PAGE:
By Dave Sherwood
(Reuters) - A Cuban playwright leading the call for protests on Nov. 15 on the communist-run island said on Thursday he will walk alone, in silence and holding a white rose, the day before the planned march to show the non-violent nature of the movement.
After Cuban dissidents, organized under a Facebook group called Archipielago, asked in September for permission to rally, the authorities declared the marches illegal and accused the protesters of working with the United States to overthrow the government.
Yunior Garcia, one of Archipielago's leaders, has rejected those arguments but said the possibility of violence had nonetheless led him to change his plans.
"We are not willing to have a single drop of blood spilled, on either side of this conflict," Garcia said in a Facebook post.
"On Sunday, Nov. 14, I will carry out a solitary march, on behalf of all citizens who have been deprived of their right by the regime to demonstrate on 15N [Nov. 15]."
He did not specifically say whether he will also march on Nov. 15.
Garcia's announcement came hours after Cuba's foreign minister Bruno Rodriguez convened diplomats in Havana on Wednesday and told them Cuba would not allow the protest. The government has alleged Garcia is seeking confrontation between demonstrators and the security forces.
"We will not allow it," Rodriguez told the diplomats in comments broadcast on state television. "We will use our laws, our constitution and the strictest adherence to the principles of our socialist state of law and social justice."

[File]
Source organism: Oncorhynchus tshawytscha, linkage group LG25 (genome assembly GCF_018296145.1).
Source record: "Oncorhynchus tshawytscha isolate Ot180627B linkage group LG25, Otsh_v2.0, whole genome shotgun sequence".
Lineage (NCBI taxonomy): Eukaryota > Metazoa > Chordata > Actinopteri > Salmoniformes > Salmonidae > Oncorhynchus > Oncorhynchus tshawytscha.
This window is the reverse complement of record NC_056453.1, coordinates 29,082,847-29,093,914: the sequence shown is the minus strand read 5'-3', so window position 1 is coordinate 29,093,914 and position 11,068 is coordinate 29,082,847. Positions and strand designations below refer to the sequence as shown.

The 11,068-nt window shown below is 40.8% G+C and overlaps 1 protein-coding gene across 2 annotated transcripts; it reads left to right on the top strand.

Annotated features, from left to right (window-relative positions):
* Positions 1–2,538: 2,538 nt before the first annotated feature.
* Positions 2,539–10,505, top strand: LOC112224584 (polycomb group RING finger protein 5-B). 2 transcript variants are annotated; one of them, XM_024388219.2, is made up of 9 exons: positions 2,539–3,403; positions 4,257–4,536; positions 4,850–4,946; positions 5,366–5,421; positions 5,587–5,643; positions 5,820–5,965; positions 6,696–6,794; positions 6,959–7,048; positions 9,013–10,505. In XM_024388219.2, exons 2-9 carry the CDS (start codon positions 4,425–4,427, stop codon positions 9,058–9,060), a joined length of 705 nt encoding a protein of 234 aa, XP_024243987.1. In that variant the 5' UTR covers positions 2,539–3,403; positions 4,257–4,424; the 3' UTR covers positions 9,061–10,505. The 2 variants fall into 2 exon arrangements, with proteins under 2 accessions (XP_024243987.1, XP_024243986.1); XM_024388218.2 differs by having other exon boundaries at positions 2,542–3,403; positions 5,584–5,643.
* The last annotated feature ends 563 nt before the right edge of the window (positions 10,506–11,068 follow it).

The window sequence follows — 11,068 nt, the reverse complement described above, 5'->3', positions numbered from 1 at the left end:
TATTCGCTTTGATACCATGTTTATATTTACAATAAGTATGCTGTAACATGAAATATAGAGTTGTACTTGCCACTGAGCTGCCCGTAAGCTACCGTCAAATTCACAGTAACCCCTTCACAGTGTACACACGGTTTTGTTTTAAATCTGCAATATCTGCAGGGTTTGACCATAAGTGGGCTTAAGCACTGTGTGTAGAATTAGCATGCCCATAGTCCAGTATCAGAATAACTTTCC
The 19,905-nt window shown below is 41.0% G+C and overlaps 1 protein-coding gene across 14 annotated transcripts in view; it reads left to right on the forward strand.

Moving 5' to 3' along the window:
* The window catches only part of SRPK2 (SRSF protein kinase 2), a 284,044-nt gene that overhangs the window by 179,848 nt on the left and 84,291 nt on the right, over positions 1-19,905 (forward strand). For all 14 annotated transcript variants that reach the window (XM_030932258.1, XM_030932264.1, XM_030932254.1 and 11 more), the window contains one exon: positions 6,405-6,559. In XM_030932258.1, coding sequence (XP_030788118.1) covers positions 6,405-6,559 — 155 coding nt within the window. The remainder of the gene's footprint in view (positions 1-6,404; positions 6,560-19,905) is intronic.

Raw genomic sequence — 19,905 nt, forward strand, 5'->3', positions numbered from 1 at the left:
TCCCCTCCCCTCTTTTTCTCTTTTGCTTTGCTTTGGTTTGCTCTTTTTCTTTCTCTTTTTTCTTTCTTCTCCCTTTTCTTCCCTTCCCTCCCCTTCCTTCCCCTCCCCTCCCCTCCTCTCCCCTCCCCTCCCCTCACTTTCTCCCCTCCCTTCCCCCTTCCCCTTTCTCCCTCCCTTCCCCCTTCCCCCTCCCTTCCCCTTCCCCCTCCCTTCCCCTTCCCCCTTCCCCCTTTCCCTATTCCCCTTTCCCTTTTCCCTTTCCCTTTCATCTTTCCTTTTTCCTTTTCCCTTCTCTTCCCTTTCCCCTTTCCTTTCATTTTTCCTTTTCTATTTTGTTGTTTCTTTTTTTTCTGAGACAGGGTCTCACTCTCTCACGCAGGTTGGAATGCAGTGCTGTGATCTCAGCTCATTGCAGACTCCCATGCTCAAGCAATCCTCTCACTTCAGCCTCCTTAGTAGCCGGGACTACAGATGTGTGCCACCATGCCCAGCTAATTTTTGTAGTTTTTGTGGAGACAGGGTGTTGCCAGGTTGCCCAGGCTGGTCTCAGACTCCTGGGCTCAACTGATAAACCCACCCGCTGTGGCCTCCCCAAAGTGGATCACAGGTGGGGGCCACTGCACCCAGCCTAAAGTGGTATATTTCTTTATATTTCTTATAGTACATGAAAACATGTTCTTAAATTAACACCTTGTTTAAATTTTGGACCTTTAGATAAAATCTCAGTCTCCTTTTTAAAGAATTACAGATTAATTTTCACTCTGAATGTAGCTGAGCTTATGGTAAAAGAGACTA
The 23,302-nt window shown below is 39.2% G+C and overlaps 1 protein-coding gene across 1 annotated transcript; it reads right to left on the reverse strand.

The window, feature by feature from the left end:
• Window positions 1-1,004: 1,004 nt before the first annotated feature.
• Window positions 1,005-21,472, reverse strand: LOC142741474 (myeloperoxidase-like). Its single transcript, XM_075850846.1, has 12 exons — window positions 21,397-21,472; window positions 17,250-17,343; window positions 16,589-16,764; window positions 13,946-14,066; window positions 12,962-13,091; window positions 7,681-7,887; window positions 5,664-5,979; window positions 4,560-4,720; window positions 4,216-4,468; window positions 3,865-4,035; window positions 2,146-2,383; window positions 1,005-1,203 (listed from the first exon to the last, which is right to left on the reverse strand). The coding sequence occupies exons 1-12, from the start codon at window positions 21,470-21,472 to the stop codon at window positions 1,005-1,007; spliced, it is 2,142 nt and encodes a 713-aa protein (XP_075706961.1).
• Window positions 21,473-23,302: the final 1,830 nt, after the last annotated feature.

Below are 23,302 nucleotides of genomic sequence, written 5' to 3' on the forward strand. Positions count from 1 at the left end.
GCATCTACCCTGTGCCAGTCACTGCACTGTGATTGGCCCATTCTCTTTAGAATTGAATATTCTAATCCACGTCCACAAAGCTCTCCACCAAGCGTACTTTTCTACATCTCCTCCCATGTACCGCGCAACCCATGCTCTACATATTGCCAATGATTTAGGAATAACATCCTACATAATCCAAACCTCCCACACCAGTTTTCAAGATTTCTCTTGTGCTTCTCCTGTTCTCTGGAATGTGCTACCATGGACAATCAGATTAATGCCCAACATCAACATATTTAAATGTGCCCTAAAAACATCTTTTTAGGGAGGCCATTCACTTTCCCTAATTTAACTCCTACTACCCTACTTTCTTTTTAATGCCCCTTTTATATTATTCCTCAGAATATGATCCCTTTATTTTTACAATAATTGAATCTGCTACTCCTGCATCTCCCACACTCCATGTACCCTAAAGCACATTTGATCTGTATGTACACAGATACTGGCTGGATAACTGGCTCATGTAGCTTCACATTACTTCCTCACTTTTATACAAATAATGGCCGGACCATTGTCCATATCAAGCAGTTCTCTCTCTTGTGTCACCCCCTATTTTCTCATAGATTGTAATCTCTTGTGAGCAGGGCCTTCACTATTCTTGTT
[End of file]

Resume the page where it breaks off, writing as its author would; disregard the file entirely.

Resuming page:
The planned rallies appear to have touched a nerve with the authorities in part because they were scheduled for the same day Cuba, hard hit by the coronavirus pandemic and the U.S. embargo, reopens its borders to international tourists. The country has vaccinated nearly its entire population with a home-made inoculation and says cases of COVID-19, as well as deaths, have fallen sharply.
Several other groups organized under Archipielago's banner had already begun scaling back or modifying plans for a unified march on Nov. 15. Some have called for supporters to filter onto the street, dressed in white, but to refrain from marching together.
The movement has also called for a "cacerolazo," or pot banging, a traditional protest method in many parts of Latin America, on Sunday and Monday evenings in a show of solidarity. Others have called on supporters to hang white sheets from balconies or windows.
Garcia called on the Cuban diaspora in cities worldwide to push forward with plans for rallies and said his decision should not impact fellow dissidents on the island.
"May everyone find ingenious and peaceful ways to express themselves without giving rise to violence against them, against anyone," he said in his Facebook post.
(Reporting by Dave Sherwood; Editing by Daniel Wallis)